Risk, Surprise, Uncertainty

Drawing the Dark

Today was the first day of a class in “Faces in Watercolor.”  Again the focus is on the shadows, the darks, and not, at first, the light.  (This was in contrast to a session earlier this year which focused on “Drawing the Light.”)  It is about finding those shades of difference.  Much easier said than done, this process is a powerful demonstration of how much we really do not see.

The class is so full that people and easels are crammed together. Frankly, in this congestion, it’s amazing we can see anything, but it works somehow. Everyone is extremely motivated (as ever, in courses with no “credit”)–and talent shines out in all corners of the room, even though we are focused on shadows.

Demand is quite high apparently, in these digital times, for something that art, and maybe only art, can provide.  In addition, the teacher has an excellent reputation, which probably is the main reason the class is so full!

portrait test 1

Illustration: Pencil and watercolor by Black Elephant Blog author

Of what possible use is this? It probably doesn’t matter. Is art ever really “useful” in a modern sense of valuing what we can measure? What is useful is a can opener when you need it.  Art is valuable for expanding our ability to think by first perceiving more sensitively.  It is hard to quantify the value of this, but it probably would make a difference on a larger stage.

But here with an individual sitting in front of us on a small platform, it is surprisingly hard to get it right–even with all the eyes in the room.  The tests of thinking and seeing are formidable.  Again, we were told:  keep your eyes on the model, not the paper!  Do not let your hand leave the paper.  There is something about seeing and then drawing that requires keeping too much thinking out of it. And, there were as many vastly different images of the model as there were people in the class. No two drawings were alike! Looking forward to the next session!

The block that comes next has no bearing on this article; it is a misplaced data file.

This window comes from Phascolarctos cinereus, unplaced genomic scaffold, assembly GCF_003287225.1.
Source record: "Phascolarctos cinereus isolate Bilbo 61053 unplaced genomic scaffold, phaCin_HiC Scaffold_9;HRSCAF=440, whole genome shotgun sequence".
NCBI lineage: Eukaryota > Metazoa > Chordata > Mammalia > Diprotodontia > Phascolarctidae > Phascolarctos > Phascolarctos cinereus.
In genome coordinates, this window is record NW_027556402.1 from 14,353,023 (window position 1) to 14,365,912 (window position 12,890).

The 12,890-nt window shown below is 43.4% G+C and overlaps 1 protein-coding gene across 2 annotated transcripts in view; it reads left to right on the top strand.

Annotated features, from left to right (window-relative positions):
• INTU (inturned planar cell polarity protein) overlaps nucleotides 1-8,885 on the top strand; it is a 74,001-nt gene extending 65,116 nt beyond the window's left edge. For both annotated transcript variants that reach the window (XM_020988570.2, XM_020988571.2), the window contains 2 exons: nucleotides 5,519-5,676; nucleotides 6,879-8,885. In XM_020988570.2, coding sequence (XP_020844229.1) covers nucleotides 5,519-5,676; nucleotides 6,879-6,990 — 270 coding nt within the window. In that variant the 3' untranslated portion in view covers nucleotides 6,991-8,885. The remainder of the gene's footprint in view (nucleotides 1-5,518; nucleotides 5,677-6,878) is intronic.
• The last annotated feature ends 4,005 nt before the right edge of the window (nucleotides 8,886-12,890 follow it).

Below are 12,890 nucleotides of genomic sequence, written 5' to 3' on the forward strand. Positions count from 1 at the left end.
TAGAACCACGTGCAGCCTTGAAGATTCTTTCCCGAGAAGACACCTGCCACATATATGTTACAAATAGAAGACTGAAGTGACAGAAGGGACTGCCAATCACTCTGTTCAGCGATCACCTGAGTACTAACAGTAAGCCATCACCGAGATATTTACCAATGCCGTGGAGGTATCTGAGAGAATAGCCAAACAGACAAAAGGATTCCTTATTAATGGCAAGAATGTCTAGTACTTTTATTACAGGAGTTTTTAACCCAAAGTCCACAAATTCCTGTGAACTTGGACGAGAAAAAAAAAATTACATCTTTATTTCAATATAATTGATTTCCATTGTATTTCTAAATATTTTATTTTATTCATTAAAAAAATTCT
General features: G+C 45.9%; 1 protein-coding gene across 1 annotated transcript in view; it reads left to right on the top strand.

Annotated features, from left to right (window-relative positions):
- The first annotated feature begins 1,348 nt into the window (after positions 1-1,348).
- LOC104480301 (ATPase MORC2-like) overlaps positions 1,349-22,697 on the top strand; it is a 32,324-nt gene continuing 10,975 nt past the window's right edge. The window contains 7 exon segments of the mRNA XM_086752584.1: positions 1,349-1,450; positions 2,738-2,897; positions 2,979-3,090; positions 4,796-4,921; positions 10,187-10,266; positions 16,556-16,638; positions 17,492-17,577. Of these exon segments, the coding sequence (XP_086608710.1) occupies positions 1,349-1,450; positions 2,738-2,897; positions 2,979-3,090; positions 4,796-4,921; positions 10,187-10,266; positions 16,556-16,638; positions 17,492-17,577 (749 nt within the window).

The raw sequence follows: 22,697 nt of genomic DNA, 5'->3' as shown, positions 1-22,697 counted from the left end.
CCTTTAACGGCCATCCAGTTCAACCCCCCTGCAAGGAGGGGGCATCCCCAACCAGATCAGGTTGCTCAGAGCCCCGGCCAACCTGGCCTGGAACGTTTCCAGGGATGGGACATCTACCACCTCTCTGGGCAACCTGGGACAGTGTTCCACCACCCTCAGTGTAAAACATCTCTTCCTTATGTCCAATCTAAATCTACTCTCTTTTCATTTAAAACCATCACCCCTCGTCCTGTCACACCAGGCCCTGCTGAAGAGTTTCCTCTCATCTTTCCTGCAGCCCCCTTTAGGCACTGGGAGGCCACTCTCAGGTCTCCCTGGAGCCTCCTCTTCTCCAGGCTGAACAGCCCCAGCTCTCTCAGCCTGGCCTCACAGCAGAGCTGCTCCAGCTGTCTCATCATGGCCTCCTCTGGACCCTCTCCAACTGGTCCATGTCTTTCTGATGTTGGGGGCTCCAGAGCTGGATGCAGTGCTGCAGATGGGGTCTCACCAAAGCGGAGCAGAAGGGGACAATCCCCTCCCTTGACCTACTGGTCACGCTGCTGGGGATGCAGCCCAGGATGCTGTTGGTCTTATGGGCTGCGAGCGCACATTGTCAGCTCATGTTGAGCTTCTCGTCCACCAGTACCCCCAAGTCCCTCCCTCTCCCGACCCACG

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2 thoughts on “Drawing the Dark

  1. Irving Mintzer says:

    “The tests of seeing and thinking are formidable.” This simple sentence describes so powerfully the challenge we face in a world of persistent uncertainty and profound complexity. As those of us engaged in policy and intelligence struggle to make sense of the cross-currents and contradictions that sweep across our world like waves following an undersea earthquake, we must constantly struggle to open our eyes and sense gradations in the over-lying darkness. Only the open sharing of our vision with others — and the testing of our insight with and against theirs — can provide us any real “ground truth” for the maps we draw of this new and unfamiliar territory.

    Liked by 1 person

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